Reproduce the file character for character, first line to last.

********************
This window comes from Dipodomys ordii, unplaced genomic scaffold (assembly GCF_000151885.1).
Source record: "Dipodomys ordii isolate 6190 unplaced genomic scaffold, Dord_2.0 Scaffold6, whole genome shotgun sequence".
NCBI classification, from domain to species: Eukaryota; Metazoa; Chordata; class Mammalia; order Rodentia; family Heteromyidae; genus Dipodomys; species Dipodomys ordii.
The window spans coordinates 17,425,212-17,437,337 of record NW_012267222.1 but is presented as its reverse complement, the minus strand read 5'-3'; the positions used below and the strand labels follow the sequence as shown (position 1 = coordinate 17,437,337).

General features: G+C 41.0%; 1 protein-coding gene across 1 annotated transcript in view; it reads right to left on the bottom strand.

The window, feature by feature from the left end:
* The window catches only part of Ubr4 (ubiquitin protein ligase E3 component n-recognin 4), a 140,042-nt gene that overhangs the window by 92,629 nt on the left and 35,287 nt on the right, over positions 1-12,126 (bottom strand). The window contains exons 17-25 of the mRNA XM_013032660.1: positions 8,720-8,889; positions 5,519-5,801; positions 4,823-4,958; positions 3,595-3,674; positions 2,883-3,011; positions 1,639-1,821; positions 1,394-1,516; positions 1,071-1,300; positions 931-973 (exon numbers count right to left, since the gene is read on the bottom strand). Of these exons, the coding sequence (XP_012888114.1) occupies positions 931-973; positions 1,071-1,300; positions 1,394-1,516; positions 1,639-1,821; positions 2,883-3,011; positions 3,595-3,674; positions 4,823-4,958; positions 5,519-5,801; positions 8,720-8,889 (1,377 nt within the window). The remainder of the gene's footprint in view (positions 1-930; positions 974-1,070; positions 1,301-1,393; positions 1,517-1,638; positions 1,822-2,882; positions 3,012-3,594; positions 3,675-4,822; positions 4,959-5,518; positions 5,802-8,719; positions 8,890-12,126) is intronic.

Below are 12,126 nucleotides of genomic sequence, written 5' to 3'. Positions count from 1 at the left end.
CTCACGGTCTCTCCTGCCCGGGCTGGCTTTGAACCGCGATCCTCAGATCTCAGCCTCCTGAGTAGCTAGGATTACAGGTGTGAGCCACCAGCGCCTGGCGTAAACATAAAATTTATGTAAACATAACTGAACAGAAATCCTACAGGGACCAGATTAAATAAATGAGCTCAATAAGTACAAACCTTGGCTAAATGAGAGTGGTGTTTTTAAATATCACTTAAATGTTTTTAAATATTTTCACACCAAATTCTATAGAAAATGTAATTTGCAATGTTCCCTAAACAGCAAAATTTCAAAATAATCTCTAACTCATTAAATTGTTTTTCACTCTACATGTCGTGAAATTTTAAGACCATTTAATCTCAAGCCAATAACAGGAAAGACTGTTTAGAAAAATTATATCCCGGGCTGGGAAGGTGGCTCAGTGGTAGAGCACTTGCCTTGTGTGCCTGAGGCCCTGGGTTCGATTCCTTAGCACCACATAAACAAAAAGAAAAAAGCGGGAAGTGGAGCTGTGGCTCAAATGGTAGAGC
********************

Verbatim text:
This window comes from Dipodomys ordii, unplaced genomic scaffold (assembly GCF_000151885.1).
Source record: "Dipodomys ordii isolate 6190 unplaced genomic scaffold, Dord_2.0 Scaffold6, whole genome shotgun sequence".
NCBI classification, from domain to species: Eukaryota; Metazoa; Chordata; class Mammalia; order Rodentia; family Heteromyidae; genus Dipodomys; species Dipodomys ordii.
The window spans coordinates 17,425,212-17,437,337 of record NW_012267222.1 but is presented as its reverse complement, the minus strand read 5'-3'; the positions used below and the strand labels follow the sequence as shown (position 1 = coordinate 17,437,337).

General features: G+C 41.0%; 1 protein-coding gene across 1 annotated transcript in view; it reads right to left on the bottom strand.

The window, feature by feature from the left end:
* The window catches only part of Ubr4 (ubiquitin protein ligase E3 component n-recognin 4), a 140,042-nt gene that overhangs the window by 92,629 nt on the left and 35,287 nt on the right, over positions 1-12,126 (bottom strand). The window contains exons 17-25 of the mRNA XM_013032660.1: positions 8,720-8,889; positions 5,519-5,801; positions 4,823-4,958; positions 3,595-3,674; positions 2,883-3,011; positions 1,639-1,821; positions 1,394-1,516; positions 1,071-1,300; positions 931-973 (exon numbers count right to left, since the gene is read on the bottom strand). Of these exons, the coding sequence (XP_012888114.1) occupies positions 931-973; positions 1,071-1,300; positions 1,394-1,516; positions 1,639-1,821; positions 2,883-3,011; positions 3,595-3,674; positions 4,823-4,958; positions 5,519-5,801; positions 8,720-8,889 (1,377 nt within the window). The remainder of the gene's footprint in view (positions 1-930; positions 974-1,070; positions 1,301-1,393; positions 1,517-1,638; positions 1,822-2,882; positions 3,012-3,594; positions 3,675-4,822; positions 4,959-5,518; positions 5,802-8,719; positions 8,890-12,126) is intronic.

Below are 12,126 nucleotides of genomic sequence, written 5' to 3'. Positions count from 1 at the left end.
CTCACGGTCTCTCCTGCCCGGGCTGGCTTTGAACCGCGATCCTCAGATCTCAGCCTCCTGAGTAGCTAGGATTACAGGTGTGAGCCACCAGCGCCTGGCGTAAACATAAAATTTATGTAAACATAACTGAACAGAAATCCTACAGGGACCAGATTAAATAAATGAGCTCAATAAGTACAAACCTTGGCTAAATGAGAGTGGTGTTTTTAAATATCACTTAAATGTTTTTAAATATTTTCACACCAAATTCTATAGAAAATGTAATTTGCAATGTTCCCTAAACAGCAAAATTTCAAAATAATCTCTAACTCATTAAATTGTTTTTCACTCTACATGTCGTGAAATTTTAAGACCATTTAATCTCAAGCCAATAACAGGAAAGACTGTTTAGAAAAATTATATCCCGGGCTGGGAAGGTGGCTCAGTGGTAGAGCACTTGCCTTGTGTGCCTGAGGCCCTGGGTTCGATTCCTTAGCACCACATAAACAAAAAGAAAAAAGCGGGAAGTGGAGCTGTGGCTCAAATGGTAGAGC